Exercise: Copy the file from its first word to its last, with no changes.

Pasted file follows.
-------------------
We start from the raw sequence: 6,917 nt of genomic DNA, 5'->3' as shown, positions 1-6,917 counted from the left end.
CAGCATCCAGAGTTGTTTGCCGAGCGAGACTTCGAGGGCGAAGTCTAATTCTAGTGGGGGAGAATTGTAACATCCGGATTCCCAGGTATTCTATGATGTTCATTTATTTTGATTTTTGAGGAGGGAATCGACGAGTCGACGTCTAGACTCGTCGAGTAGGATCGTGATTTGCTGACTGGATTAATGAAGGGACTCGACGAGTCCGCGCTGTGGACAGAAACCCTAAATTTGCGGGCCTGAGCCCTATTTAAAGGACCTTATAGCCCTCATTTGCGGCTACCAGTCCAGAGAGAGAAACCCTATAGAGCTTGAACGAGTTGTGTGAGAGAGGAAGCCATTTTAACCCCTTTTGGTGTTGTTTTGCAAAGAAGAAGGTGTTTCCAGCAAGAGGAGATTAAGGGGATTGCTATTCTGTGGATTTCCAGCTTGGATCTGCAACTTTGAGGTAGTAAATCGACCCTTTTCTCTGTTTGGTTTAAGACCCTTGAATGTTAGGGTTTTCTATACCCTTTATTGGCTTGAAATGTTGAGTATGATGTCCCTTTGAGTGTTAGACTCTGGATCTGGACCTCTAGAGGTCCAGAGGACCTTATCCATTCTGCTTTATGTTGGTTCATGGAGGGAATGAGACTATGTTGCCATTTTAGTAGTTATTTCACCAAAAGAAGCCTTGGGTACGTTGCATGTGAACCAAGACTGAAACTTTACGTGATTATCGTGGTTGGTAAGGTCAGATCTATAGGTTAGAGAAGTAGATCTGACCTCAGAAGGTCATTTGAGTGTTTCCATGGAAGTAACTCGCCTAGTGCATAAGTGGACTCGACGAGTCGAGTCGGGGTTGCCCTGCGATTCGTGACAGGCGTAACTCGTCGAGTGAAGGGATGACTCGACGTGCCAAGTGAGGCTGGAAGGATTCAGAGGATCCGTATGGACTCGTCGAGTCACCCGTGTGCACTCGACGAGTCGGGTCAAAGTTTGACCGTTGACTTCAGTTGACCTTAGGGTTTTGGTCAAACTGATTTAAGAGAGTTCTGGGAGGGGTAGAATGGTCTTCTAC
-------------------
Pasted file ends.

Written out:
We start from the raw sequence: 6,917 nt of genomic DNA, 5'->3' as shown, positions 1-6,917 counted from the left end.
CAGCATCCAGAGTTGTTTGCCGAGCGAGACTTCGAGGGCGAAGTCTAATTCTAGTGGGGGAGAATTGTAACATCCGGATTCCCAGGTATTCTATGATGTTCATTTATTTTGATTTTTGAGGAGGGAATCGACGAGTCGACGTCTAGACTCGTCGAGTAGGATCGTGATTTGCTGACTGGATTAATGAAGGGACTCGACGAGTCCGCGCTGTGGACAGAAACCCTAAATTTGCGGGCCTGAGCCCTATTTAAAGGACCTTATAGCCCTCATTTGCGGCTACCAGTCCAGAGAGAGAAACCCTATAGAGCTTGAACGAGTTGTGTGAGAGAGGAAGCCATTTTAACCCCTTTTGGTGTTGTTTTGCAAAGAAGAAGGTGTTTCCAGCAAGAGGAGATTAAGGGGATTGCTATTCTGTGGATTTCCAGCTTGGATCTGCAACTTTGAGGTAGTAAATCGACCCTTTTCTCTGTTTGGTTTAAGACCCTTGAATGTTAGGGTTTTCTATACCCTTTATTGGCTTGAAATGTTGAGTATGATGTCCCTTTGAGTGTTAGACTCTGGATCTGGACCTCTAGAGGTCCAGAGGACCTTATCCATTCTGCTTTATGTTGGTTCATGGAGGGAATGAGACTATGTTGCCATTTTAGTAGTTATTTCACCAAAAGAAGCCTTGGGTACGTTGCATGTGAACCAAGACTGAAACTTTACGTGATTATCGTGGTTGGTAAGGTCAGATCTATAGGTTAGAGAAGTAGATCTGACCTCAGAAGGTCATTTGAGTGTTTCCATGGAAGTAACTCGCCTAGTGCATAAGTGGACTCGACGAGTCGAGTCGGGGTTGCCCTGCGATTCGTGACAGGCGTAACTCGTCGAGTGAAGGGATGACTCGACGTGCCAAGTGAGGCTGGAAGGATTCAGAGGATCCGTATGGACTCGTCGAGTCACCCGTGTGCACTCGACGAGTCGGGTCAAAGTTTGACCGTTGACTTCAGTTGACCTTAGGGTTTTGGTCAAACTGATTTAAGAGAGTTCTGGGAGGGGTAGAATGGTCTTCTAC